KATHMANDU, Nepal- Three Spanish climbers who went missing in the mountains of northern Pakistan earlier this week were pronounced dead after hectic search and rescue operation failed to locate them.
The dead were Abel Alonso, Xevi Gomez and Alvaro Paredes.
The Pakistani mountaineering officials have confirmed their missing and said the climbers were dead. Colleagues of the climbers including the one who managed to escape the fatal accident last week said in a statement that their friends were dead.
“After losing contact with them on the morning of July 22 and given the adverse climactic conditions at altitude in the following days, we made one more flight search that confirmed our worst fears: the three have died,” they said in a statement reported by news agency AFP.
The mountaineers had contacted their expedition organizer for the last time on Monday when they were sheltered close to base camp.
According to Manzoor Hussain, president of the Pakistani Alpine Federation, one of the four mountaineers who were lost managed to find the path and returned to base camp.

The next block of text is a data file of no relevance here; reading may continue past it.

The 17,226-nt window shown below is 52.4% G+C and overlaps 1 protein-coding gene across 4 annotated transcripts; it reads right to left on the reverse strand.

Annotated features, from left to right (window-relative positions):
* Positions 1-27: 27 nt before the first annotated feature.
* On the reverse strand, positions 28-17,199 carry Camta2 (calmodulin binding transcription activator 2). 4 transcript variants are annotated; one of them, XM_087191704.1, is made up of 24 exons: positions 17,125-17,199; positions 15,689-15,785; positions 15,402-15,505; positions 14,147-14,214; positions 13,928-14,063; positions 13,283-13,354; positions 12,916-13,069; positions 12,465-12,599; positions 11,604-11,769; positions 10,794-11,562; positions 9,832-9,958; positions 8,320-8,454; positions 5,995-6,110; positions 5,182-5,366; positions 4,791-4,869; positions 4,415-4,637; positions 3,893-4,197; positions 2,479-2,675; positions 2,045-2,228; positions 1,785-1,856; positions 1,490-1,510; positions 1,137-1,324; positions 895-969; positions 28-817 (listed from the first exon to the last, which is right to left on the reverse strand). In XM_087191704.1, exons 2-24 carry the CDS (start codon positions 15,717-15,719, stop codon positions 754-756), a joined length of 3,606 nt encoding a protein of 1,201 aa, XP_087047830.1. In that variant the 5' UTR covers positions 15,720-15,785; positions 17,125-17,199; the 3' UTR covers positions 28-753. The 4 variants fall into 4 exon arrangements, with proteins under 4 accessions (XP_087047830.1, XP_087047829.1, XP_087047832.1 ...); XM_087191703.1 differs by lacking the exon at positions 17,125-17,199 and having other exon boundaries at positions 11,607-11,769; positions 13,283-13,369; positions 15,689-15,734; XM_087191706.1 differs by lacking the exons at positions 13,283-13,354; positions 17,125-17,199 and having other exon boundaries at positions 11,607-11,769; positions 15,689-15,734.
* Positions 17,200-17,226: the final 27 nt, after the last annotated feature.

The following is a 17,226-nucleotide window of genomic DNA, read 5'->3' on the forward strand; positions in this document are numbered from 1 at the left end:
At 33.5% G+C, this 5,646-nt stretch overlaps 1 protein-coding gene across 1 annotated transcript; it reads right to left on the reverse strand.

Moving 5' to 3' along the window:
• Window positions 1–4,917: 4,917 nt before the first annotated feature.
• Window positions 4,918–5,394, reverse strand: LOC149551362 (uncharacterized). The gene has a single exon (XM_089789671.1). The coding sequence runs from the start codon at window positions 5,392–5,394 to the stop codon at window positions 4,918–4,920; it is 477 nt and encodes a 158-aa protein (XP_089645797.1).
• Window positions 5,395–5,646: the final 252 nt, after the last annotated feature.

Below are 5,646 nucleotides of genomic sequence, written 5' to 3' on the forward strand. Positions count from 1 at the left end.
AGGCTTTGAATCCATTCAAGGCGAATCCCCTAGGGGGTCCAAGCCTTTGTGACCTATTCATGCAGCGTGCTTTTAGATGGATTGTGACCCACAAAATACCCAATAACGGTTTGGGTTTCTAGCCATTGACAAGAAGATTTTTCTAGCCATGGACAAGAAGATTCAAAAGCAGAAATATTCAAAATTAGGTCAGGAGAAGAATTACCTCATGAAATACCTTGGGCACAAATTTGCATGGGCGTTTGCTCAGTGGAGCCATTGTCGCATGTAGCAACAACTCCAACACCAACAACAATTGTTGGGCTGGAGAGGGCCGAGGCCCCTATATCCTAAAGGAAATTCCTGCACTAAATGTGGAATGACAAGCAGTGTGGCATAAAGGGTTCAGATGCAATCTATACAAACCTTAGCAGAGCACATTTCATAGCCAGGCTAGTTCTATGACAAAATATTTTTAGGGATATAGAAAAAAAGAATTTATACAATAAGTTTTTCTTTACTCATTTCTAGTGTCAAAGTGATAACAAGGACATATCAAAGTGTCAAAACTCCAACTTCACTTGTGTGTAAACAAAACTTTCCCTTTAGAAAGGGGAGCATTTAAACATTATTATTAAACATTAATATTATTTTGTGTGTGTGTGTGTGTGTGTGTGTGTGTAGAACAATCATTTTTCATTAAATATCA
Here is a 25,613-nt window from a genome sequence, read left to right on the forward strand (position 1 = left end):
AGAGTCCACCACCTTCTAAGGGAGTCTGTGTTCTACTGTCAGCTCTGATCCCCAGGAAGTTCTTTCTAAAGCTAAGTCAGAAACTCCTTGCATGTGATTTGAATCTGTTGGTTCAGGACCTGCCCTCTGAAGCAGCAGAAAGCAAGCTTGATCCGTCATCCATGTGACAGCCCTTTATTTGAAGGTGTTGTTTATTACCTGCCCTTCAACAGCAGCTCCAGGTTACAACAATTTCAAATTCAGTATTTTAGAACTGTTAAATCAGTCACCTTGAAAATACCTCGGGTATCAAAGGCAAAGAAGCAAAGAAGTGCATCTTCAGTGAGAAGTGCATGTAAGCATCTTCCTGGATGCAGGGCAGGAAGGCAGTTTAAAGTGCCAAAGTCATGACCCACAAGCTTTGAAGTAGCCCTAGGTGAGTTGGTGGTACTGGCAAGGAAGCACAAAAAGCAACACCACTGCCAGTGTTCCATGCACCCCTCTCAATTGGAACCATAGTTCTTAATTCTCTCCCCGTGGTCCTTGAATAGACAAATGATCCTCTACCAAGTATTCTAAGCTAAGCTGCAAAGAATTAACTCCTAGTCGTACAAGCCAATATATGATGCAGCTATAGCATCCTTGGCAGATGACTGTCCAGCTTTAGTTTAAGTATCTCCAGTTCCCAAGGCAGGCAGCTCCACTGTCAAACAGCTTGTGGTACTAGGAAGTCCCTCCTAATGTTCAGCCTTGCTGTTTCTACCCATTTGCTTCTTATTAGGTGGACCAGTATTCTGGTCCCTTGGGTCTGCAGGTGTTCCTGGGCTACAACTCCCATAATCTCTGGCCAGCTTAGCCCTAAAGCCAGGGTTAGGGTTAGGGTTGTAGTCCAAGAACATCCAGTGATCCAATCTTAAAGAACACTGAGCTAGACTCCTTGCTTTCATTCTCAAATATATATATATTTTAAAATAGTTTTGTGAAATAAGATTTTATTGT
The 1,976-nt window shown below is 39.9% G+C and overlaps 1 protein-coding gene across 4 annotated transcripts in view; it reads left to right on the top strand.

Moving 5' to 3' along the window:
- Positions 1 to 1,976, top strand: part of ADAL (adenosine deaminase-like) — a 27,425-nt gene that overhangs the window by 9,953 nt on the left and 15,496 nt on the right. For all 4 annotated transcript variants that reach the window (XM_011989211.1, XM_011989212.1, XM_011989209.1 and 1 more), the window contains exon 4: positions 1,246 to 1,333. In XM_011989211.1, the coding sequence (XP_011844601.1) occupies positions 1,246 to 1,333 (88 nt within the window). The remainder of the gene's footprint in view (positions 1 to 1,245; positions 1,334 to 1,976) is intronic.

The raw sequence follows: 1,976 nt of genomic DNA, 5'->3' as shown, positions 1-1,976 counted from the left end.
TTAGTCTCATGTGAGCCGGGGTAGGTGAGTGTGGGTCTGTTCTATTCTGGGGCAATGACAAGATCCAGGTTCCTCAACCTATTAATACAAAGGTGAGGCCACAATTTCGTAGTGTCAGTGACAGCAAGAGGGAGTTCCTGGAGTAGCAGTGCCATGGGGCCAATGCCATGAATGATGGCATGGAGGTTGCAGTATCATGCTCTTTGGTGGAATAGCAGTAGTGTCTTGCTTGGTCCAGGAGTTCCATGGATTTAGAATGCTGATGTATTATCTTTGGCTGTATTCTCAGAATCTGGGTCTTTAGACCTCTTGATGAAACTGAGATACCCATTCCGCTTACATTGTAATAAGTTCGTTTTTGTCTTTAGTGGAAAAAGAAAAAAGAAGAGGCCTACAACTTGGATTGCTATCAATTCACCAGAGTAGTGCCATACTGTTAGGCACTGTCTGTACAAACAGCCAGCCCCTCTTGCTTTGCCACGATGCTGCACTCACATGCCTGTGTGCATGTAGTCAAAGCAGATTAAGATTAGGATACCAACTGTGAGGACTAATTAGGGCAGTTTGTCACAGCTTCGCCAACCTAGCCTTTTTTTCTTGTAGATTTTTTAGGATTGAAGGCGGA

The group was descending towards the 8060 meter Gasherbrum-I peak last weekend when four of them lost the rest of the team. “The other three disappeared. No one knows where they are. It appears they were caught in a snow storm.”
Earlier this week Pakistani authorities also abandoned the search for three Iranian mountaineers who disappeared while attempting to scale a mountain known as Broad Peak. The three Spaniards’ colleagues published the statement on the blog of Alfredo Garcia, who had been briefly missing before managing to return to the base camp.
A Nepali, an American-Chinese climber, two other Chinese, three Ukrainians, two Slovakians, a Lithuanian and a Pakistani were killed at the foot of Nanga Parbat, a notoriously treacherous peak nicknamed ‘killer mountain’ on June 22 attack claimed by Taliban, which is the worst on foreigners in Pakistan for a decade. The incident was a major blow to foreign trekking expeditions, which provide the last vestige of international tourism in the country.